By Megan Poinski
Is the person on the other side of that Facebook account really the candidate for senator or governor?
Voters hooked into Web 2.0 social media technologies will be able to find out easily under new emergency rules passed Tuesday by the General Assembly’s Joint Committee on Administrative, Executive, and Legislative Review.
The new set of rules, proposed by the State Board of Elections, requires that official candidate social media accounts – such as Facebook – and micro-blogs – such as Twitter – include prominent “authority lines” on their home pages that state the name of the campaign committee and treasurer. The rules also require that online campaign advertisements take people to “landing pages” that clearly feature authority lines.
Passed by 10-1 vote, the board will start enforcing these emergency rules in two weeks. The new rules are only in effect for six months, and may be re-examined and tweaked after this election season by the next legislature, Committee Co-Chair Sen. Paul Pinsky said.
State Board of Elections Deputy Administrator Ross Goldstein and head of the Candidacy and Campaign Finance Division Jared DeMarinis told members of the committee that the new regulations extend longstanding rules about “authority” lines to social media in a way that makes sense.
Goldstein said that requiring candidates to put authority lines on campaign social networking accounts will prove to the public that they actually came from the candidate – and aren’t spoof sites that might harm a candidate’s message.
“It protects the candidate and the public,” Goldstein said. “You can say, ‘This is what I said. This is my piece.’ The public can look at this and say, ‘There is an authority line. I know the candidate said it.’”
The elections board unanimously passed the rules June 3, and they received strong endorsements from representatives from Facebook, Yahoo!, Google and AOL who testified at Tuesday’s hearing.
Without the new rules, elections officials said, the same rules that now apply to campaign information on paper would also apply to social media. This means that each campaign tweet, for example, would need to include the committee name and treasurer information – hard to include in a post that only allows 140 characters.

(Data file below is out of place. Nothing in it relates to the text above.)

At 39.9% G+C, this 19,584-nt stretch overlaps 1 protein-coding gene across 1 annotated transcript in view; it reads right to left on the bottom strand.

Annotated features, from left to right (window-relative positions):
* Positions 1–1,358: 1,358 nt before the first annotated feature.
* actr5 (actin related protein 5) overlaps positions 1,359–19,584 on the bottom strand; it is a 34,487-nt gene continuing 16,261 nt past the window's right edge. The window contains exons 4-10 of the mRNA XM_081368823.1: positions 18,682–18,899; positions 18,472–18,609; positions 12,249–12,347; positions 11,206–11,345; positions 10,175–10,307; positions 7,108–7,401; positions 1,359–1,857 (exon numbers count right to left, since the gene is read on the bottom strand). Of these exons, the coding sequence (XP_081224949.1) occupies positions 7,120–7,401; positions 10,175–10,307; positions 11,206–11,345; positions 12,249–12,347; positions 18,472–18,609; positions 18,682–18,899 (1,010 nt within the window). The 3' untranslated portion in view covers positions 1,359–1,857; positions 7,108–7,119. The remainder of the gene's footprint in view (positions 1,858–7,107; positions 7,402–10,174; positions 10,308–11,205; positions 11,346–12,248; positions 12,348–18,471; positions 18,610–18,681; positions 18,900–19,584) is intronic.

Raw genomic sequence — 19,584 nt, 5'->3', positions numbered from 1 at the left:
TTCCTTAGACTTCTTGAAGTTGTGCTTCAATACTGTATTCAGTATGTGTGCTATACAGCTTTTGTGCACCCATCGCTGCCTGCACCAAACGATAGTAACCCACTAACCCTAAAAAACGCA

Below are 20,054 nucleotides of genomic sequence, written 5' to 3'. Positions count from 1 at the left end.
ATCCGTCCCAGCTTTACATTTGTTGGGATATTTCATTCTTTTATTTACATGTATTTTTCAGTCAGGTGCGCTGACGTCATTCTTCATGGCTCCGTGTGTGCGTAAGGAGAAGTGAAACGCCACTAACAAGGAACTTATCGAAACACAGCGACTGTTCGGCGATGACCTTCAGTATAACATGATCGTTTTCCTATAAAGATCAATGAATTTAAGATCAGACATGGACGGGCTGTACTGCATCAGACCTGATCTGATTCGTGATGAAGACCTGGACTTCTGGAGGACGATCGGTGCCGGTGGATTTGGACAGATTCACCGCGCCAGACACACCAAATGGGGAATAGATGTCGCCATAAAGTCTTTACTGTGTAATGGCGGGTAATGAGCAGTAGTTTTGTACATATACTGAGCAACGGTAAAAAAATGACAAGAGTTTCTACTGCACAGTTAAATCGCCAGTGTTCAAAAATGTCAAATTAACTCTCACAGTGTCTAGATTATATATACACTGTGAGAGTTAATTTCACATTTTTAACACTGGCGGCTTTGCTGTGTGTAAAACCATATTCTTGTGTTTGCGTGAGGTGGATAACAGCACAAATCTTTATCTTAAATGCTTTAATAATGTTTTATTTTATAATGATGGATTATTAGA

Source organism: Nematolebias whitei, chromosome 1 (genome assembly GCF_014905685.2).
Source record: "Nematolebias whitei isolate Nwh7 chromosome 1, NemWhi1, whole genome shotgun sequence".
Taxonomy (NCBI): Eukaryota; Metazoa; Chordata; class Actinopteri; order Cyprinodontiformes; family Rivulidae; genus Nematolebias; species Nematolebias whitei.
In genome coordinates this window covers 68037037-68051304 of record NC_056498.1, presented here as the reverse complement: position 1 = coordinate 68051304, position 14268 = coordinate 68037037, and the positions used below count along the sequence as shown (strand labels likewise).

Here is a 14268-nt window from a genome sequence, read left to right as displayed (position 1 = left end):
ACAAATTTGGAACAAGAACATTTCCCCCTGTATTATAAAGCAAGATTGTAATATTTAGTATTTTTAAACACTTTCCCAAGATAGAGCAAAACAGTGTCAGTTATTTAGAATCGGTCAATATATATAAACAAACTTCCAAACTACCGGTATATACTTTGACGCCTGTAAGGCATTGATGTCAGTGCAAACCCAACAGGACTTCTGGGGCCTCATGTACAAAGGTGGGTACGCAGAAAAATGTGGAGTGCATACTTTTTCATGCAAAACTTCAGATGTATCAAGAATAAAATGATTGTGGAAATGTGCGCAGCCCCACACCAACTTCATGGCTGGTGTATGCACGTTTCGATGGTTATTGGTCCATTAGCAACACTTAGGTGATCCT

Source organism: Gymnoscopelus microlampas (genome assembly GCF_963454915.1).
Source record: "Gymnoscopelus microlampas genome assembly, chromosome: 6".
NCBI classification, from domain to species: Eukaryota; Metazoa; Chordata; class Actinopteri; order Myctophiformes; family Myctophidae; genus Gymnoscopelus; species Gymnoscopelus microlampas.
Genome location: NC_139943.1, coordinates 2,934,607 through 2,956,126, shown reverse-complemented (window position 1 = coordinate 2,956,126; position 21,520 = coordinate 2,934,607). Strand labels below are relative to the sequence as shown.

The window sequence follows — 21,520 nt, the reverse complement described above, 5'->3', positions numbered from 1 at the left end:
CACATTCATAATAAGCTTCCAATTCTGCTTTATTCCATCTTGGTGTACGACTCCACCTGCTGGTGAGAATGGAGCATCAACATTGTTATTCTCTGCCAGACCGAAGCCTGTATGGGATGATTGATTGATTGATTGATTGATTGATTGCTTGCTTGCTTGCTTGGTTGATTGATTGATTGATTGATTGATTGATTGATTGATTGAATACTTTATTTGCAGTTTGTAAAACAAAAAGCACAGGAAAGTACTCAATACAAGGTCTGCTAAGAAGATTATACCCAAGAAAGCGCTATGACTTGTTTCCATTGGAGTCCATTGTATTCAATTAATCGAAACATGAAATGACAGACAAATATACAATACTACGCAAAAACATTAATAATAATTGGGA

Corey Owens, a public policy associate for Facebook, said that the authority information would take up more than half of the characters allowed in a Facebook ad – a targeted link and photo that appears alongside a user’s Facebook account. And placing Facebook ads would be a good way to get information to voters, Owens said. There are 1.8 million Marylanders of voting age on Facebook – about 200,000 more than voted in the last gubernatorial election.
“This is to simplify implementation and bring the rules up to the 21st century and online, where campaigns are happening, whether you like it or not,” Owens said.
Regs only apply to campaign messages
Committee members peppered elections officials with questions about how the rules applied to their online presence. Goldstein and DeMarinis said that the rules only apply to broadcast campaign issues — meaning campaign-related e-mail blasts, campaign Facebook posts, campaign tweets, and campaign blog entries.
If the messages aren’t related to the campaign – e-mail blasts about legislation, personal Facebook posts about the Orioles, personal tweets about official actions, and policy blogs — the authority line does not have to be there. Also, campaign related e-mails between two people do not have to have the authority line because they are not broadcast.
The only committee member opposing the rules was Del. Michael Smigiel, a Cecil County Republican who argued that too many regulations will “have a chilling effect” on the way candidates use social networking to communicate with voters.
DeMarinis said that these rules came from the Board of Elections thinking of how social networking could be used in a campaign, and were not inspired by any situations in Maryland. Representatives from Facebook, Yahoo!, Google and AOL said Maryland is a leader in developing these types of guidelines.
Maryland and Florida are the only states that have any regulations on the books about campaigning on social networks, according to information from the National Conference of State Legislatures. California, Wisconsin and Texas have also been looking at the issue.